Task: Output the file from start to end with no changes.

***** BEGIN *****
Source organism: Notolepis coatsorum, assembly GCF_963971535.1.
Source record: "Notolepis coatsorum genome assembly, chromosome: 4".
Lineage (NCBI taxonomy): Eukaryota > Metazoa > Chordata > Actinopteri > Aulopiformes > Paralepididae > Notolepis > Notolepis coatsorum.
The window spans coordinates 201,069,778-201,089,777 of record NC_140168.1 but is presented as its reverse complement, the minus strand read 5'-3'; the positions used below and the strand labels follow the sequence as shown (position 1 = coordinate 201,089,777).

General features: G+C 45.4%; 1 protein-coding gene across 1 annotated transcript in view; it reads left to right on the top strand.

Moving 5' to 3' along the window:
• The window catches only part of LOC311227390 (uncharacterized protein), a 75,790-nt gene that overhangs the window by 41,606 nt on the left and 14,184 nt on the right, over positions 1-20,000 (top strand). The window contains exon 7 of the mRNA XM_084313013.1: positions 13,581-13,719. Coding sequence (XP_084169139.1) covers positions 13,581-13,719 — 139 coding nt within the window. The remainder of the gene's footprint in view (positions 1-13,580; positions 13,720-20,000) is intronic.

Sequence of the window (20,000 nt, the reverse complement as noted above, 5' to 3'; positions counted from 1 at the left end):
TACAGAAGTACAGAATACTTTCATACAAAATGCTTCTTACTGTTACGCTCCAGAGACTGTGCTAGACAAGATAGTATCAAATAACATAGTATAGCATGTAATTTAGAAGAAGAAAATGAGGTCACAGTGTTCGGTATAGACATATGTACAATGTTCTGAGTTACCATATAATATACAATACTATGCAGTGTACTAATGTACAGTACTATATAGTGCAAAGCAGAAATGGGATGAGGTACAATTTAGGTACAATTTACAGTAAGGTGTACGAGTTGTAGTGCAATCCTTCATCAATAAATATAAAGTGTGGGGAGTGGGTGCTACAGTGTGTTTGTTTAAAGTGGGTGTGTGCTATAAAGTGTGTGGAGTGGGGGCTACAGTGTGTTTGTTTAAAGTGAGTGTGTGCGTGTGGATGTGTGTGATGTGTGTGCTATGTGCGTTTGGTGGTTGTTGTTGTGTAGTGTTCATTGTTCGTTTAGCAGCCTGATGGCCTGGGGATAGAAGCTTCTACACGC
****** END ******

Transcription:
Source organism: Notolepis coatsorum, assembly GCF_963971535.1.
Source record: "Notolepis coatsorum genome assembly, chromosome: 4".
Lineage (NCBI taxonomy): Eukaryota > Metazoa > Chordata > Actinopteri > Aulopiformes > Paralepididae > Notolepis > Notolepis coatsorum.
The window spans coordinates 201,069,778-201,089,777 of record NC_140168.1 but is presented as its reverse complement, the minus strand read 5'-3'; the positions used below and the strand labels follow the sequence as shown (position 1 = coordinate 201,089,777).

General features: G+C 45.4%; 1 protein-coding gene across 1 annotated transcript in view; it reads left to right on the top strand.

Moving 5' to 3' along the window:
• The window catches only part of LOC311227390 (uncharacterized protein), a 75,790-nt gene that overhangs the window by 41,606 nt on the left and 14,184 nt on the right, over positions 1-20,000 (top strand). The window contains exon 7 of the mRNA XM_084313013.1: positions 13,581-13,719. Coding sequence (XP_084169139.1) covers positions 13,581-13,719 — 139 coding nt within the window. The remainder of the gene's footprint in view (positions 1-13,580; positions 13,720-20,000) is intronic.

Sequence of the window (20,000 nt, the reverse complement as noted above, 5' to 3'; positions counted from 1 at the left end):
TACAGAAGTACAGAATACTTTCATACAAAATGCTTCTTACTGTTACGCTCCAGAGACTGTGCTAGACAAGATAGTATCAAATAACATAGTATAGCATGTAATTTAGAAGAAGAAAATGAGGTCACAGTGTTCGGTATAGACATATGTACAATGTTCTGAGTTACCATATAATATACAATACTATGCAGTGTACTAATGTACAGTACTATATAGTGCAAAGCAGAAATGGGATGAGGTACAATTTAGGTACAATTTACAGTAAGGTGTACGAGTTGTAGTGCAATCCTTCATCAATAAATATAAAGTGTGGGGAGTGGGTGCTACAGTGTGTTTGTTTAAAGTGGGTGTGTGCTATAAAGTGTGTGGAGTGGGGGCTACAGTGTGTTTGTTTAAAGTGAGTGTGTGCGTGTGGATGTGTGTGATGTGTGTGCTATGTGCGTTTGGTGGTTGTTGTTGTGTAGTGTTCATTGTTCGTTTAGCAGCCTGATGGCCTGGGGATAGAAGCTTCTACACGC